Ben Fontes has been in the biosafety field for 29 years. If it were not for the mentors he had when he was starting out, he does not believe he would be in the position he is in today. Fontes, Yale’s biosafety officer in the Office of Environmental Health and Safety, is now passing on the knowledge he has accrued over the years to help up and coming professionals in countries that are currently developing biosafety programs.
Fontes is part of the Biorisk Management Advisor Development and Mentorship Program, informally known as the “Biosafety Twinning Program”. The program was developed nine years ago by the Sandia National Laboratories Global Chemical Biological Security team as a way for experienced biosafety professionals to mentor newly appointed or inexperienced members of the biosafety field in countries where biorisk management concepts and principals are relatively new. This year, biosafety professionals from the United States, Mexico and the United Kingdom were paired up with a partner “or twin” from Nigeria, Mali, Somalia or Turkey. Through these relationships, they work to develop programs, improve existing systems, increase awareness and establish biorisk management as a professional pursuit at their home institutions and labs.
“It seemed interesting to me because it was helping others just starting out in their biosafety careers,” Fontes said.
With funding by the U.S. Department of State’s Biosecurity Engagement Program and the U.S. Defense Threat Reduction Agency, this year’s program kicked off with a five-day orientation in Kota Kinabalu, Malaysia in September. Pairs were formed and spent time developing detailed project plans, goals, objectives, tasks and responsibilities. Over the next six months, the partners are in regular contact with each other to work on their project plan. They provide monthly progress reports to Sandia National Laboratories Global Chemical Biological Security team.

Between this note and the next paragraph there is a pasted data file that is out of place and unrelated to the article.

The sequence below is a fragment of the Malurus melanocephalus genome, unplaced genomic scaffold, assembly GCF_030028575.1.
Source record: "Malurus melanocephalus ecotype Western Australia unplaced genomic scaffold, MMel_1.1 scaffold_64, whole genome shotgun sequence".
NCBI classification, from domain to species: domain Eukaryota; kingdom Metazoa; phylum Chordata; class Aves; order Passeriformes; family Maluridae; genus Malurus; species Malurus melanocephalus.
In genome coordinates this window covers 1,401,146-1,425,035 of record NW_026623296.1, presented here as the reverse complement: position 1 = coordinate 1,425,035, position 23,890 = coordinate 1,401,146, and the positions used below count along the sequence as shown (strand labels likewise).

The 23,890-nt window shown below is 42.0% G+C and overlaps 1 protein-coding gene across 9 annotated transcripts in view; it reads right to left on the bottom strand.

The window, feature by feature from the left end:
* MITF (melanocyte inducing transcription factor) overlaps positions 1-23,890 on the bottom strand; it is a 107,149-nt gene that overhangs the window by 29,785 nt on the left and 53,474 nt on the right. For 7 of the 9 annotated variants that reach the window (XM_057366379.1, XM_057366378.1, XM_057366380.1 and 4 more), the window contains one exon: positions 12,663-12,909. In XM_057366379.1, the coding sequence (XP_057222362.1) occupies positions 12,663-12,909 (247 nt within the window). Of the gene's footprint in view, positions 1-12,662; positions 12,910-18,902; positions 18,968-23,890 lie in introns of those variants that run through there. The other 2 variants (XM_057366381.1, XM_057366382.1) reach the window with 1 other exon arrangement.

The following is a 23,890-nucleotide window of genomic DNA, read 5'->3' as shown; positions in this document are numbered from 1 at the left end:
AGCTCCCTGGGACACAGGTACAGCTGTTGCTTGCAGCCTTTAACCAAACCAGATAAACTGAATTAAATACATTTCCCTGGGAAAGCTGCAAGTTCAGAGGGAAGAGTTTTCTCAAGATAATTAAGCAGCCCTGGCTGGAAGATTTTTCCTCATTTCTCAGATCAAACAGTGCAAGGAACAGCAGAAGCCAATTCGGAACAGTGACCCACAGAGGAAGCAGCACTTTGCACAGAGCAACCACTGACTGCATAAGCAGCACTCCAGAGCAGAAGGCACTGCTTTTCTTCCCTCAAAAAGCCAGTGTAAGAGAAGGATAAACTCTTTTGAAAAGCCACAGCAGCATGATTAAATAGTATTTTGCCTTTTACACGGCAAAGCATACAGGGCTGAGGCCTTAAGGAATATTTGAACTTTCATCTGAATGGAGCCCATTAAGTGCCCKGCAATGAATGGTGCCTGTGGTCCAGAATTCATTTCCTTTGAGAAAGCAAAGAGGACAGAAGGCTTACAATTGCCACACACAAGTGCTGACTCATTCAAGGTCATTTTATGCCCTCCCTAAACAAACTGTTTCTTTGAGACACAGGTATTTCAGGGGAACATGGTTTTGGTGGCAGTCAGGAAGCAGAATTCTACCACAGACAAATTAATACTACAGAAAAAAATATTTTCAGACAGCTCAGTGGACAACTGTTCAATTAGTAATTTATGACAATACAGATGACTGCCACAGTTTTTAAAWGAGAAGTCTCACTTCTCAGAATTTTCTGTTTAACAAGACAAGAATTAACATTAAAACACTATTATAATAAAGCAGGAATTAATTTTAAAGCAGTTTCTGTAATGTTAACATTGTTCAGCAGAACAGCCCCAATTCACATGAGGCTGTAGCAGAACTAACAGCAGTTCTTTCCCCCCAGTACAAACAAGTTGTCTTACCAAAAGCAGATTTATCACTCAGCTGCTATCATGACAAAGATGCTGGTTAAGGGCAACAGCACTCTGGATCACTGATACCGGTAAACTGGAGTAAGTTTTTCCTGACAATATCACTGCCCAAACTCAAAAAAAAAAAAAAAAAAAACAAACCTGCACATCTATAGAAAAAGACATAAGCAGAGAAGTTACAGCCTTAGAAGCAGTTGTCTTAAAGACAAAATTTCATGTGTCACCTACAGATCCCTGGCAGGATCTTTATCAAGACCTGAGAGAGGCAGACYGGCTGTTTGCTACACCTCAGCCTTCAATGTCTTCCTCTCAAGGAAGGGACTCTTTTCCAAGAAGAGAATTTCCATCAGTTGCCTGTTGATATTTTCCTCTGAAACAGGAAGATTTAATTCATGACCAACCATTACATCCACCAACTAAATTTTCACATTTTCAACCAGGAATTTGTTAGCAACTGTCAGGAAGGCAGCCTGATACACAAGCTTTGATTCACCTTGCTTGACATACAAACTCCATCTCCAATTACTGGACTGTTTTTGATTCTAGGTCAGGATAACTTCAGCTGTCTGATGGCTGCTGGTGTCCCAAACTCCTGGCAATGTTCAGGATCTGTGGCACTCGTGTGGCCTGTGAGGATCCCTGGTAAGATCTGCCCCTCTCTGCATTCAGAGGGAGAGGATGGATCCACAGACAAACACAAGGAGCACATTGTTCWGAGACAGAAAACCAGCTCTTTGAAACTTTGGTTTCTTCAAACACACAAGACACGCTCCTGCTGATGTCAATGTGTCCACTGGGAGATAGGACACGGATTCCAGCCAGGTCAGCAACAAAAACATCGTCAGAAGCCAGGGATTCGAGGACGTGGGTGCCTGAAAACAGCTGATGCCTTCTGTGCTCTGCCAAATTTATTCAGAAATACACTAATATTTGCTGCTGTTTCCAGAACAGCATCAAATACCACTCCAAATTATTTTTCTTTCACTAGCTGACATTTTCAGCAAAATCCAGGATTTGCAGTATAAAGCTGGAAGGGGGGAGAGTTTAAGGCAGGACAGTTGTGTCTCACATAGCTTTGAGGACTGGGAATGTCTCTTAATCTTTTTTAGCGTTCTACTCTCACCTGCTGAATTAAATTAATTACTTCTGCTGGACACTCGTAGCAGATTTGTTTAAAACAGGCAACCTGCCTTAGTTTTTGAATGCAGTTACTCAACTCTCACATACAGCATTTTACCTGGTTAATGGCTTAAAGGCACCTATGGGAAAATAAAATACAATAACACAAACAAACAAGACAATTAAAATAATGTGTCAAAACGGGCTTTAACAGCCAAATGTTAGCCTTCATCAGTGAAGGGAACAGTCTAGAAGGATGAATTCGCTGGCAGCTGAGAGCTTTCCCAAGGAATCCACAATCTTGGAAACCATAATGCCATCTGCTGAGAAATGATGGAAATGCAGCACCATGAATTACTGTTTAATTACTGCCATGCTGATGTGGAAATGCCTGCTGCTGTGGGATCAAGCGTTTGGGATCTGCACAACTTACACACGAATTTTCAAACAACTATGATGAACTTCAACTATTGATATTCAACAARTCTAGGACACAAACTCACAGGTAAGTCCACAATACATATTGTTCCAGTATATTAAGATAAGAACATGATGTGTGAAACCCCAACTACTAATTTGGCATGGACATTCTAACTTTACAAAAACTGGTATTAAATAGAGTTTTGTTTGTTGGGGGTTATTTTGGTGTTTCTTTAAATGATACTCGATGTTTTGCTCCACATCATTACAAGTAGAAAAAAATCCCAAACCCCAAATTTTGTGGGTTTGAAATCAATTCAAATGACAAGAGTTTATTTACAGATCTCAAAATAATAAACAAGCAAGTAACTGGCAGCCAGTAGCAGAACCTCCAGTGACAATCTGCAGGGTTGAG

Fontes has been affiliated with the program since 2011 and has been paired with a twin since 2015. His partners have come from Yemen, the Kurdistan Regional Government in Iraq, Morocco, Egypt, Tanzania and Turkey.
On a rainy Friday in November, several of the up and coming biosafety professionals visited Yale University to get a first-hand look at its biosafety practices. They heard presentations from Yale researchers, toured various labs and biosafety-related areas and attended a Biosafety Level 3 training as well as more detailed breakout information sessions. The group arrived in New Haven after attending the 62nd Annual Biosafety and Biosecurity Conference (ABSA) in Birmingham, AL.
Along with the “twins” from Algeria and Mali, biosafety professionals from Vietnam joined the trip to Yale as the program is looking to expand into their country.
Zachariah Ephraim Makondo, Fontes’ 2018 partner from Tanzania, also made the trip after presenting his work at the ABSA conference. Their project was to establish a biorisk management framework, including a biosafety committee and biosafety manual, for the Tanzania Veterinary Lab Agency.
“The programs are providing people opportunities in a place where they don’t currently exist,” Fontes said. “These are the future mentors for their countries.”